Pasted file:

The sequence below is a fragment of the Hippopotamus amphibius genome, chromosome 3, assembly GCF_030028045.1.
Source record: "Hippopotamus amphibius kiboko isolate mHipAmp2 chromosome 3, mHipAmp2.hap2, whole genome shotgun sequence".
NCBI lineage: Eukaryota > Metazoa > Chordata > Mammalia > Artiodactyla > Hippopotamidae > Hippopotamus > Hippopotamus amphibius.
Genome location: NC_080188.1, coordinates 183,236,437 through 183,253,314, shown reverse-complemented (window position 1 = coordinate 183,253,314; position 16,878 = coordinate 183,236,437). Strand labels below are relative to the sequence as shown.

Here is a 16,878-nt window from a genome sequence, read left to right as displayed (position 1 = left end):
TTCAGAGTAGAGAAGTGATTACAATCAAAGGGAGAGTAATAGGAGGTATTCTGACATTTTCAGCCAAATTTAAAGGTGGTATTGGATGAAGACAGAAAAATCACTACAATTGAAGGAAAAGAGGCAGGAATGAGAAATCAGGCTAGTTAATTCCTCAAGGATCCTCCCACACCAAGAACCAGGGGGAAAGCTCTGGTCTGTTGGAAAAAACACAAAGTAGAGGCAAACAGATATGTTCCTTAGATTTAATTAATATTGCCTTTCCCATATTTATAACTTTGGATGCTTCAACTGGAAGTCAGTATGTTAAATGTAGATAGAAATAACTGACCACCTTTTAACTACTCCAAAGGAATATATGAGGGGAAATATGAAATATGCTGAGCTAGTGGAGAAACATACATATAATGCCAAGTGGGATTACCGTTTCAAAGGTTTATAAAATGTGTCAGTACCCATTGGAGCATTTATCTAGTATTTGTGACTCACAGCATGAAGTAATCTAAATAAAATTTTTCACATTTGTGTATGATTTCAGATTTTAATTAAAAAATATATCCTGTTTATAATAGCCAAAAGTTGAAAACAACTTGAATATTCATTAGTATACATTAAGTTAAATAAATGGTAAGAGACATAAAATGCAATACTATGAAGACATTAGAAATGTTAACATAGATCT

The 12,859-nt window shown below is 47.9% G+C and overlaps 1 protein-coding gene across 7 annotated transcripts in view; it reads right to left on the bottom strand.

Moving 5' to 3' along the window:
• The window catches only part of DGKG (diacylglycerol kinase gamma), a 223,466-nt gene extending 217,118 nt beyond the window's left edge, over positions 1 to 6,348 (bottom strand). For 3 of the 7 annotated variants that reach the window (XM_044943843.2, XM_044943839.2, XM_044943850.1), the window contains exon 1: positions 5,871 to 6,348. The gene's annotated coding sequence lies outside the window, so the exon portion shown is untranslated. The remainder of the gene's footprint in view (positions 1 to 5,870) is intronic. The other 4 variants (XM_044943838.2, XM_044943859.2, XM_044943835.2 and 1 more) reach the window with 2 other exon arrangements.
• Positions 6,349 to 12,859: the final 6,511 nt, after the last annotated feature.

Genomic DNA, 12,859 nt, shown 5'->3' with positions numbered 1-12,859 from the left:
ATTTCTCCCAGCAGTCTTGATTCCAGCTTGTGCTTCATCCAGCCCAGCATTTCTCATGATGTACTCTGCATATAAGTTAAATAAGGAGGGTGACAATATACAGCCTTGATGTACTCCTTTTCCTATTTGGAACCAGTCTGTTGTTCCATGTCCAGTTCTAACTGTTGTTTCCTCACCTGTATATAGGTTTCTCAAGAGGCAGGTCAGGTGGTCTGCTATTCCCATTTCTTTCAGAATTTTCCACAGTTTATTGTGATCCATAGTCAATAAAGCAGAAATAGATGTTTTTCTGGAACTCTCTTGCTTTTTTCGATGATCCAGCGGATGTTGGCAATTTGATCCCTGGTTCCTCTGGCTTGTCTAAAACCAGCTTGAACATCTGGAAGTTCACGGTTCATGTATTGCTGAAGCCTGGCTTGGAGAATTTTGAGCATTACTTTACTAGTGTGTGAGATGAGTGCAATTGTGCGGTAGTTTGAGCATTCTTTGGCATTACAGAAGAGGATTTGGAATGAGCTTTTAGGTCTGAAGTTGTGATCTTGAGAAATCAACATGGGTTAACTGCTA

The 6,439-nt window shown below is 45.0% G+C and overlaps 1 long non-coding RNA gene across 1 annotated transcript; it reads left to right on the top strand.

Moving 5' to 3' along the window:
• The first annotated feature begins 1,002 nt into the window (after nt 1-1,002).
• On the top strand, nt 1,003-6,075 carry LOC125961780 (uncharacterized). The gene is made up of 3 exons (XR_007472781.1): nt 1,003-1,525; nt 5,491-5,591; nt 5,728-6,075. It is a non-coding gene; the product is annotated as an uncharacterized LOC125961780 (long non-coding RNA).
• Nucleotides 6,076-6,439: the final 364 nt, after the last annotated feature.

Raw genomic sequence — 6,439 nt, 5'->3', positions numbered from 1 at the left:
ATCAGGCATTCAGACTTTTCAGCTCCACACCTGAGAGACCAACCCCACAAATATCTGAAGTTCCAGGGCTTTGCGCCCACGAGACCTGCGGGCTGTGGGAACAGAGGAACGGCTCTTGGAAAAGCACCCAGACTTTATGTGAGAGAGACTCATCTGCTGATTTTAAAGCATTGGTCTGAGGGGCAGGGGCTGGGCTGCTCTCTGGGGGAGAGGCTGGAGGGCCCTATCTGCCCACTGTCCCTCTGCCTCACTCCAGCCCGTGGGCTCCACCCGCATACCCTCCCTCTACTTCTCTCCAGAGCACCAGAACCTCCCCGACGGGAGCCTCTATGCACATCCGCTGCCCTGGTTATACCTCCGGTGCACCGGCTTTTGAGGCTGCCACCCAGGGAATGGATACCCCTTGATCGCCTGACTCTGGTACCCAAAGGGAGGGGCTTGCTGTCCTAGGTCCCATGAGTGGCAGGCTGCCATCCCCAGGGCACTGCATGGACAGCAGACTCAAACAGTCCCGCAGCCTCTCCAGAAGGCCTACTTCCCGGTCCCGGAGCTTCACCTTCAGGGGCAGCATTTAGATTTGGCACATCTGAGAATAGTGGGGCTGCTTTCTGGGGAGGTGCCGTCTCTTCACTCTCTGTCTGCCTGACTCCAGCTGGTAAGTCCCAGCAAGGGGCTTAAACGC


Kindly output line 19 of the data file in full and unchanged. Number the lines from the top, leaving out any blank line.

ATCAGGCATTCAGACTTTTCAGCTCCACACCTGAGAGACCAACCCCACAAATATCTGAAGTTCCAGGGCTTTGCGCCCACGAGACCTGCGGGCTGTGGGAACAGAGGAACGGCTCTTGGAAAAGCACCCAGACTTTATGTGAGAGAGACTCATCTGCTGATTTTAAAGCATTGGTCTGAGGGGCAGGGGCTGGGCTGCTCTCTGGGGGAGAGGCTGGAGGGCCCTATCTGCCCACTGTCCCTCTGCCTCACTCCAGCCCGTGGGCTCCACCCGCATACCCTCCCTCTACTTCTCTCCAGAGCACCAGAACCTCCCCGACGGGAGCCTCTATGCACATCCGCTGCCCTGGTTATACCTCCGGTGCACCGGCTTTTGAGGCTGCCACCCAGGGAATGGATACCCCTTGATCGCCTGACTCTGGTACCCAAAGGGAGGGGCTTGCTGTCCTAGGTCCCATGAGTGGCAGGCTGCCATCCCCAGGGCACTGCATGGACAGCAGACTCAAACAGTCCCGCAGCCTCTCCAGAAGGCCTACTTCCCGGTCCCGGAGCTTCACCTTCAGGGGCAGCATTTAGATTTGGCACATCTGAGAATAGTGGGGCTGCTTTCTGGGGAGGTGCCGTCTCTTCACTCTCTGTCTGCCTGACTCCAGCTGGTAAGTCCCAGCAAGGGGCTTAAACGC